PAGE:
When you are absorbed by the burning orange orb of a sunset, toes nestled in warm sands or birdsong echoing through the rustling forest, time stops.

 

Sensing and feeling, you are noticing and listening to everything inside and outside.

 

You become the experience of what is around you, and maybe, even thinking gets still.

 

An act of creativity captivates us like that.

 

I used to think creativity was a word for artist-types until I realized that everything – whatever we make, produce, solve, make from nothing or everything – is an obvious act of creativity.

 

The welder who has figured out how to fuse two metal parts.   

 

The educator who has produced spreadsheets to lead you through a project.

 

The teen who grabs whatever is in the fridge to cook a meal in the wok.

 

It’s inborn, our ability to make things.

 

And that sense of time stopping is why creators create and what gets them coming back for the long game.

 

But sometimes, we want to create, design, solve, write – but we don’t.

 

We want to and we say we’re stuck or blocked.

 

We put pressure on ourselves to “get serious” and then, we shrink and seriously abandon the project. (Who responds to pressure and bullying?)

 

What If Creating Could Be Easier?

 

What if your project could proceed easily, and you could find that state of no-thinking, no-judging, no-stopping yourself?

 

Once you know how you uniquely connect to that state of flow, then that door remains voluntarily unlocked to you.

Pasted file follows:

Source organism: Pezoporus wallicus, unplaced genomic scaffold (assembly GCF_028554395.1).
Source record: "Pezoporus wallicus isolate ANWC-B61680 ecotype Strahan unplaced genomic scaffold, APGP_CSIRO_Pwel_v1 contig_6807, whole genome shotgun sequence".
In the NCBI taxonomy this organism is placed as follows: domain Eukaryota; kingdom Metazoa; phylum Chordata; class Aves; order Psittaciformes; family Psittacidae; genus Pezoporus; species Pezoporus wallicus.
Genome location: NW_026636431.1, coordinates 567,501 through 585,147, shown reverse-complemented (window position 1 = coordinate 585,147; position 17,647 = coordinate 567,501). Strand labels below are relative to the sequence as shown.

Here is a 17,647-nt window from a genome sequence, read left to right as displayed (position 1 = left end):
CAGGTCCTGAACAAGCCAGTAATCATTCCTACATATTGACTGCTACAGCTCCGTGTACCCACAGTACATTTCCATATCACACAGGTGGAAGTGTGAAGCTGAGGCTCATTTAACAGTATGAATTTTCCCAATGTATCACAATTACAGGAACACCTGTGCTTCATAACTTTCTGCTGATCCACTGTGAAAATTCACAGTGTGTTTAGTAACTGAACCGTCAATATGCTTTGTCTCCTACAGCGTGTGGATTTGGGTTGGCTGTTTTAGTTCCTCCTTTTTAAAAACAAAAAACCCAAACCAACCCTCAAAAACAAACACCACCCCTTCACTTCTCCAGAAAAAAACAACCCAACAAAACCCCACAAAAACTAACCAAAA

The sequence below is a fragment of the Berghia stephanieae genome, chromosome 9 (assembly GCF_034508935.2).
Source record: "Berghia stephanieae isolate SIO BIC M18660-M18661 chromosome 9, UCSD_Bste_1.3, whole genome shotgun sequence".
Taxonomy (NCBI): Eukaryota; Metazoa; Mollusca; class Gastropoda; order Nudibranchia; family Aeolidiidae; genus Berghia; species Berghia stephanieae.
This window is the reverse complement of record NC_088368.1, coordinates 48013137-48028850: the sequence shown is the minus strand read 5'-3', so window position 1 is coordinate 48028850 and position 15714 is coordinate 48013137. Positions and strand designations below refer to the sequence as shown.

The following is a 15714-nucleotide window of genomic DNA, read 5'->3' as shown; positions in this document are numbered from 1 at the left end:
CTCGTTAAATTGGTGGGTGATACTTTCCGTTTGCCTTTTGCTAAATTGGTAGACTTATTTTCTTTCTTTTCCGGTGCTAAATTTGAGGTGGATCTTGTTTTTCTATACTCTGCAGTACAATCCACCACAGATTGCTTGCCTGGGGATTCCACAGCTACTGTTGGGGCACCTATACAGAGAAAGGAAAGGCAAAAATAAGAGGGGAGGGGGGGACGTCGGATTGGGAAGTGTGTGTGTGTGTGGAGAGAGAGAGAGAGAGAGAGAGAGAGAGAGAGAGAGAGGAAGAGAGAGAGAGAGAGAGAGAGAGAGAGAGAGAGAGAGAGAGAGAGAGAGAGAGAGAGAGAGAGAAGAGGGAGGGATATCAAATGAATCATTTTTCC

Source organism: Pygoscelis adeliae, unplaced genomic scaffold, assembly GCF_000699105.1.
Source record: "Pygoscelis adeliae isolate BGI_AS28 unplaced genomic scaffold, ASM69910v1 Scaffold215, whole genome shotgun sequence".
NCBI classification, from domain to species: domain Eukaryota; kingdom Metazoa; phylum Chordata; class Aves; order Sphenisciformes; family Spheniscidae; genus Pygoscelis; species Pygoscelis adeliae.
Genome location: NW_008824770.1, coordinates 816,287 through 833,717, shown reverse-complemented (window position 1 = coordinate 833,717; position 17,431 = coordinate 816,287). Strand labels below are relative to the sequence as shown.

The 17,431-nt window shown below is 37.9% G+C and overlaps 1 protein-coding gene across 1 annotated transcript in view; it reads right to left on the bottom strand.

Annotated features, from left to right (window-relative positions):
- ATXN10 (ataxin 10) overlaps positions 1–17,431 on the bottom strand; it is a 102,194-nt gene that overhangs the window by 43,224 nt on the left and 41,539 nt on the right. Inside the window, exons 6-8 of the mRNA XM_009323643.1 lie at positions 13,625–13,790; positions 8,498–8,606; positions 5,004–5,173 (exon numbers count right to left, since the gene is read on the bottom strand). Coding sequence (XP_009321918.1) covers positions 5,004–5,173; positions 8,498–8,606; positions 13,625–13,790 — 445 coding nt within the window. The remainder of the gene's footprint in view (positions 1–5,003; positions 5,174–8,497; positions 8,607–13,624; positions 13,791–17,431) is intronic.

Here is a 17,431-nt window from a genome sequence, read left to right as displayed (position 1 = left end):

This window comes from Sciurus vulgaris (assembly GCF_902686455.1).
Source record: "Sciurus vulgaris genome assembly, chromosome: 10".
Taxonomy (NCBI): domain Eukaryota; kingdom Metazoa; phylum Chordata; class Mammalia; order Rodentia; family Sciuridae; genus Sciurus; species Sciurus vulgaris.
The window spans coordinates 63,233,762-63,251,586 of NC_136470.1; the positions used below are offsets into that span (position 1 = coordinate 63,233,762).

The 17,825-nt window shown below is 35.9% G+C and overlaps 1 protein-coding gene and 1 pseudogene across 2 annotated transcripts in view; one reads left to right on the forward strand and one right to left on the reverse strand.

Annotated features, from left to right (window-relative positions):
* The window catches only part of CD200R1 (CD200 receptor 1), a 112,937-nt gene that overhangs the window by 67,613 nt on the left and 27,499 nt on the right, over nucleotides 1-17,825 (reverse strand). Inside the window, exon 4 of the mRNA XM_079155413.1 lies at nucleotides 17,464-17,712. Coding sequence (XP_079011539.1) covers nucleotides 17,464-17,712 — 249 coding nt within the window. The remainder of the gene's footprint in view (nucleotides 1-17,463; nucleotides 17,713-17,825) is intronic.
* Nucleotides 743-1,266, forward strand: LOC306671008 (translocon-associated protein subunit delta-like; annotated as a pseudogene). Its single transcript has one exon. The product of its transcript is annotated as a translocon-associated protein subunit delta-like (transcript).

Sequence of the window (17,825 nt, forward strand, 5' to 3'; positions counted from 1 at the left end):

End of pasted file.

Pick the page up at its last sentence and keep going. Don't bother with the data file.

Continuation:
You immediately recognize the twinge, the discomfort, the weirdness when you are not in that flow space, and at that moment, you can stop what you’re doing and allow the space of flow to come to you.

 

When you understand how to create the conditions for flow, you’ll be able to recreate them again and again.

 

Then, when you show up to the page, you’ll know what to listen for, notice and sense.

 

The article you are reading now is not the article I first began.

 

I could feel the discomfort as I continued writing during my first attempt.  

 

I was trying too hard.

 

I had an objective that involved convincing my readers. (Have you ever tried convincing someone without the angst of wanting to win? Not a place that I want to come from or enjoy.)

 

I felt mechanical and stilted.

 

And, most of all, I could not feel my heart or compassion in my message.

 

There are many signs and many ways of opening creative doors.

 

If you are a woman who loves writing, check this out

 

Because sometimes, you do not want to keep dipping your one toe in the water.

 

Send me a message, send me questions.

 

Take a look at what’s new overall here. 

 

Most of all follow your gut and your heart.

 

Love,

Miriam 

 

P.S. You can find many short posts here too.

Print Friendly, PDF & Email